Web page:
Native American Medicine Wheel, Wyoming
The Medicine Wheel sits atop the the Bighorn Mountain Range in Wyoming, at a desolate 9,642 feet high and only reachable during the warm summer months. It is thought to have served to predict the positions of the Sun and other bright stars in the sky around the summer solstice. The star alignments are most accurate for around 1200 AD.
It was constructed by Plains Indians between 300-800 years ago. It has been used and maintained by various groups since then.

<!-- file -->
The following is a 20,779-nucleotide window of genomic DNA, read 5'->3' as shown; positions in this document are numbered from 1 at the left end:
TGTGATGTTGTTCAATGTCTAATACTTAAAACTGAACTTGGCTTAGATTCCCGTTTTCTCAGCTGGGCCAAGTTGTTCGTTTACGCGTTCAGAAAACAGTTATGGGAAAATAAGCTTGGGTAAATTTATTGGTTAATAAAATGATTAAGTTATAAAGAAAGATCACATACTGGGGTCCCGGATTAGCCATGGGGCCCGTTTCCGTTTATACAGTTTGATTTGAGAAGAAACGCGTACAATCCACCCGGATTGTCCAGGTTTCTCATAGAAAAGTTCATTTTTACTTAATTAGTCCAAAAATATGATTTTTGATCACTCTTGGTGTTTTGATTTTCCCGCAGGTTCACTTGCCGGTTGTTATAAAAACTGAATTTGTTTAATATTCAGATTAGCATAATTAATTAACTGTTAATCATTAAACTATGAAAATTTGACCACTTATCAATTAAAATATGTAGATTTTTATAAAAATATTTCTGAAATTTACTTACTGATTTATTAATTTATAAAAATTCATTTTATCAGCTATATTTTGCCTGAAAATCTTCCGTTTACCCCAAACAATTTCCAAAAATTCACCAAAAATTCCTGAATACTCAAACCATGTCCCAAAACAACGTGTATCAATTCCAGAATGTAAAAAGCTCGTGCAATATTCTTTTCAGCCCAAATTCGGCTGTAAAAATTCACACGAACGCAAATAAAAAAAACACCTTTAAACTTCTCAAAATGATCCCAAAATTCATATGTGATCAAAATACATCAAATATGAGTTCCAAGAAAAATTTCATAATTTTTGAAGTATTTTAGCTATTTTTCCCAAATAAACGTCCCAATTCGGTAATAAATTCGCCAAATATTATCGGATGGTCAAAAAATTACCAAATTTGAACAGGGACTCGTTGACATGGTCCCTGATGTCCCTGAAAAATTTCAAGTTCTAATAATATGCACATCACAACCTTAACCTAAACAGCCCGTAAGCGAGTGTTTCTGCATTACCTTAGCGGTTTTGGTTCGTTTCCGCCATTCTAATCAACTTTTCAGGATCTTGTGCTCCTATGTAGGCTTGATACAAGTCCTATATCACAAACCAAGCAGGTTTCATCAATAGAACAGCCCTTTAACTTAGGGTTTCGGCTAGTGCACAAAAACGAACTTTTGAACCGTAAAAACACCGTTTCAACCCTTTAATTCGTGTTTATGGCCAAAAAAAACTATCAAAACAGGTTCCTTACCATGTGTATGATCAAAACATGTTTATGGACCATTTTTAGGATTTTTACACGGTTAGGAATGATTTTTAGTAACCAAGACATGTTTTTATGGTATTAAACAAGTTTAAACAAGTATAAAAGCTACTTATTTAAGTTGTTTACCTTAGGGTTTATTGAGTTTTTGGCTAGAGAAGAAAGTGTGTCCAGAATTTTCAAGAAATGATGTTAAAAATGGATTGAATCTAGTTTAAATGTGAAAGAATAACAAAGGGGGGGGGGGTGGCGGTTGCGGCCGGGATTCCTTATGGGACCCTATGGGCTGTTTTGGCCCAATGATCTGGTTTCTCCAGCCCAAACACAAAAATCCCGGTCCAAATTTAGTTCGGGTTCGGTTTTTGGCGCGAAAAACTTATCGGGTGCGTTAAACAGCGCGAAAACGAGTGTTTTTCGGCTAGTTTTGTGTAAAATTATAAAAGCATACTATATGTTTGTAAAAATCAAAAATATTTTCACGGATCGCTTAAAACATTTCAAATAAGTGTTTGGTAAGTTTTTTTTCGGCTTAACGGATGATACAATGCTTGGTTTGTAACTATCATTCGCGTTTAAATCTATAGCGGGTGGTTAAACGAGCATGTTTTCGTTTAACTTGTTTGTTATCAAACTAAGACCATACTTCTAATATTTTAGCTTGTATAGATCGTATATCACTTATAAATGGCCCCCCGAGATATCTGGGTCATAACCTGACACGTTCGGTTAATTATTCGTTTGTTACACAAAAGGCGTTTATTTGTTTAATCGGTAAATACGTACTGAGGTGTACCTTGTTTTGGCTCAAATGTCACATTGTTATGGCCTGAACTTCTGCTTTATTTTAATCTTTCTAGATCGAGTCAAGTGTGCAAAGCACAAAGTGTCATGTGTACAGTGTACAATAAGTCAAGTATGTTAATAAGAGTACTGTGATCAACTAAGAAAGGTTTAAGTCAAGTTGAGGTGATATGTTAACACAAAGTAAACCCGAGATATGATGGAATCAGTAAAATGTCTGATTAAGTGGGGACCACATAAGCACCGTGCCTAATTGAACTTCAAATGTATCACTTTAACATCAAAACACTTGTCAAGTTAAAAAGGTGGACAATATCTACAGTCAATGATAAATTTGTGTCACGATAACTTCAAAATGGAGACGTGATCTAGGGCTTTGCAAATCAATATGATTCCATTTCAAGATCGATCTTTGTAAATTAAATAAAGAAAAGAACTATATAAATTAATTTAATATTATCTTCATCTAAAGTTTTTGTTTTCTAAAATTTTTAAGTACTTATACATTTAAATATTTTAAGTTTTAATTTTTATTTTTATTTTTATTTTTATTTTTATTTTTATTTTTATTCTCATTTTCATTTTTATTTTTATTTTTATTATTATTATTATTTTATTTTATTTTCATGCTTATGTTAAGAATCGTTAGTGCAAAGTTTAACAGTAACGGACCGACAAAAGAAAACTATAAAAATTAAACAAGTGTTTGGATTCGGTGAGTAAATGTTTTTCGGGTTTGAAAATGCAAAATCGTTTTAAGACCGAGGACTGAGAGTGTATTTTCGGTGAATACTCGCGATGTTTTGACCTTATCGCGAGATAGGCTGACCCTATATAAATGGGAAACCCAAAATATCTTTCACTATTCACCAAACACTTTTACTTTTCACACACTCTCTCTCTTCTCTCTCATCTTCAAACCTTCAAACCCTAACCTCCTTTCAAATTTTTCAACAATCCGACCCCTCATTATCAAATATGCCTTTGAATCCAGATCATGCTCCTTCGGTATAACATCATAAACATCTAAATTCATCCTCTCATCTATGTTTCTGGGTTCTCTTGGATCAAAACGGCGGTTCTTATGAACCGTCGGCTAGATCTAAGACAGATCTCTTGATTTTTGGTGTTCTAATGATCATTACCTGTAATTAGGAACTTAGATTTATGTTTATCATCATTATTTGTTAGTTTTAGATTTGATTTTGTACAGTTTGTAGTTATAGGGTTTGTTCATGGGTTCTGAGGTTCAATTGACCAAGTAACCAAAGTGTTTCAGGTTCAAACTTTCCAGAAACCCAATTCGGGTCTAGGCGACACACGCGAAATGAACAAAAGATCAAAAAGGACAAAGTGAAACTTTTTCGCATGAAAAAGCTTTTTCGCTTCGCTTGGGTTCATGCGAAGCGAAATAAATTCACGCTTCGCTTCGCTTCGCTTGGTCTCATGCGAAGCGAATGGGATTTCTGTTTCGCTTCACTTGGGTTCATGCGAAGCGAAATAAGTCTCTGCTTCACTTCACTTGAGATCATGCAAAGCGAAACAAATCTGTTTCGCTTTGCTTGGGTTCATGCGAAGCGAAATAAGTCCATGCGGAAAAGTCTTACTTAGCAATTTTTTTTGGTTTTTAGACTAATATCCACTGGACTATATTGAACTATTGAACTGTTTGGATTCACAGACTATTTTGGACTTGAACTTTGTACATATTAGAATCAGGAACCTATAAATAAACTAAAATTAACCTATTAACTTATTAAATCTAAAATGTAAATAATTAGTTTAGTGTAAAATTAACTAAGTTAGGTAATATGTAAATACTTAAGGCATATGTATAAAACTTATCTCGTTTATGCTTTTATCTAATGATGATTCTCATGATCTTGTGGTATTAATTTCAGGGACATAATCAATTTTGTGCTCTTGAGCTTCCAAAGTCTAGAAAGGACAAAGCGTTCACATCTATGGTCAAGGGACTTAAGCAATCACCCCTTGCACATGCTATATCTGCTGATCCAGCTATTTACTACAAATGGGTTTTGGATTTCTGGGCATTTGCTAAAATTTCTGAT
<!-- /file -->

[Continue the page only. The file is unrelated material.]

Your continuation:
The central cairn is the oldest part, with excavations showing it extends below the wheel and has been buried by wind-blown dust. It may have supported a central pole. With an 80′ diameter wheel-like pattern made of stones. At the center of the circle is a doughnut-shaped pile of stones, a cairn, connected to the rim by 28 spoke-like lines of stones. 28 is sacred to some tribes because of its association with lunar cycles. Six more stone cairns are arranged around the circle, most large enough to hold a sitting human. The central cairn is about 12 feet in diameter and 2′ high. Oddly enough, this configuration is not unique to this wheel. Hundreds of similar stone wheels exist throughout North America.